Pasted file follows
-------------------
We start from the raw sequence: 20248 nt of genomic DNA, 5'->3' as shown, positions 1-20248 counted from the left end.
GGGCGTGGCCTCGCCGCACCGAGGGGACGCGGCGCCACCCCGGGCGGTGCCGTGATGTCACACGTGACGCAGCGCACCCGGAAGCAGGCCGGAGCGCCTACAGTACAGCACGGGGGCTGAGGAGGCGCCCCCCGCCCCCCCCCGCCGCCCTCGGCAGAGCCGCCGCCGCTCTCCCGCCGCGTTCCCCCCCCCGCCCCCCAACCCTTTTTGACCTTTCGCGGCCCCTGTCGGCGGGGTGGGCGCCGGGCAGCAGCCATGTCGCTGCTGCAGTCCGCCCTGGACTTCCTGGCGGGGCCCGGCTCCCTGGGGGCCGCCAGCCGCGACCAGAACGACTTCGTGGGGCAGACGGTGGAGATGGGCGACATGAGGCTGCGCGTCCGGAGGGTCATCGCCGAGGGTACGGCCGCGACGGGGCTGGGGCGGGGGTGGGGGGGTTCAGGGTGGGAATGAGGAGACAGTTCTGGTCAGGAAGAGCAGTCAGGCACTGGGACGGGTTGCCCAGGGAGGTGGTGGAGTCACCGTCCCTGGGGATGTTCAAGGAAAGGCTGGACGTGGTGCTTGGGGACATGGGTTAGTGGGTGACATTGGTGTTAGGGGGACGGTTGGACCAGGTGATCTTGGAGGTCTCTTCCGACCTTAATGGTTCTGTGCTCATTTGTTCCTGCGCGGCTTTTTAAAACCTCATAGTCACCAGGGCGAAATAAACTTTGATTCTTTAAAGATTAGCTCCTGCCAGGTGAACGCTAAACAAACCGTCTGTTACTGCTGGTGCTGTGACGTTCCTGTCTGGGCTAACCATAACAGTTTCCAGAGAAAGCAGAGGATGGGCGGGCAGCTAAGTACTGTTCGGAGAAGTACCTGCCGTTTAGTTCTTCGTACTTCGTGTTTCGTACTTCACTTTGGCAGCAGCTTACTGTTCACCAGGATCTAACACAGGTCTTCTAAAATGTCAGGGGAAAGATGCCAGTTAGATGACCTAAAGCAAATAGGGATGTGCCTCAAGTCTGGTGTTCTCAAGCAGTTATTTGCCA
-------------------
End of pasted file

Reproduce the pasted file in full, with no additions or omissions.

We start from the raw sequence: 20248 nt of genomic DNA, 5'->3' as shown, positions 1-20248 counted from the left end.
GGGCGTGGCCTCGCCGCACCGAGGGGACGCGGCGCCACCCCGGGCGGTGCCGTGATGTCACACGTGACGCAGCGCACCCGGAAGCAGGCCGGAGCGCCTACAGTACAGCACGGGGGCTGAGGAGGCGCCCCCCGCCCCCCCCCGCCGCCCTCGGCAGAGCCGCCGCCGCTCTCCCGCCGCGTTCCCCCCCCCGCCCCCCAACCCTTTTTGACCTTTCGCGGCCCCTGTCGGCGGGGTGGGCGCCGGGCAGCAGCCATGTCGCTGCTGCAGTCCGCCCTGGACTTCCTGGCGGGGCCCGGCTCCCTGGGGGCCGCCAGCCGCGACCAGAACGACTTCGTGGGGCAGACGGTGGAGATGGGCGACATGAGGCTGCGCGTCCGGAGGGTCATCGCCGAGGGTACGGCCGCGACGGGGCTGGGGCGGGGGTGGGGGGGTTCAGGGTGGGAATGAGGAGACAGTTCTGGTCAGGAAGAGCAGTCAGGCACTGGGACGGGTTGCCCAGGGAGGTGGTGGAGTCACCGTCCCTGGGGATGTTCAAGGAAAGGCTGGACGTGGTGCTTGGGGACATGGGTTAGTGGGTGACATTGGTGTTAGGGGGACGGTTGGACCAGGTGATCTTGGAGGTCTCTTCCGACCTTAATGGTTCTGTGCTCATTTGTTCCTGCGCGGCTTTTTAAAACCTCATAGTCACCAGGGCGAAATAAACTTTGATTCTTTAAAGATTAGCTCCTGCCAGGTGAACGCTAAACAAACCGTCTGTTACTGCTGGTGCTGTGACGTTCCTGTCTGGGCTAACCATAACAGTTTCCAGAGAAAGCAGAGGATGGGCGGGCAGCTAAGTACTGTTCGGAGAAGTACCTGCCGTTTAGTTCTTCGTACTTCGTGTTTCGTACTTCACTTTGGCAGCAGCTTACTGTTCACCAGGATCTAACACAGGTCTTCTAAAATGTCAGGGGAAAGATGCCAGTTAGATGACCTAAAGCAAATAGGGATGTGCCTCAAGTCTGGTGTTCTCAAGCAGTTATTTGCCA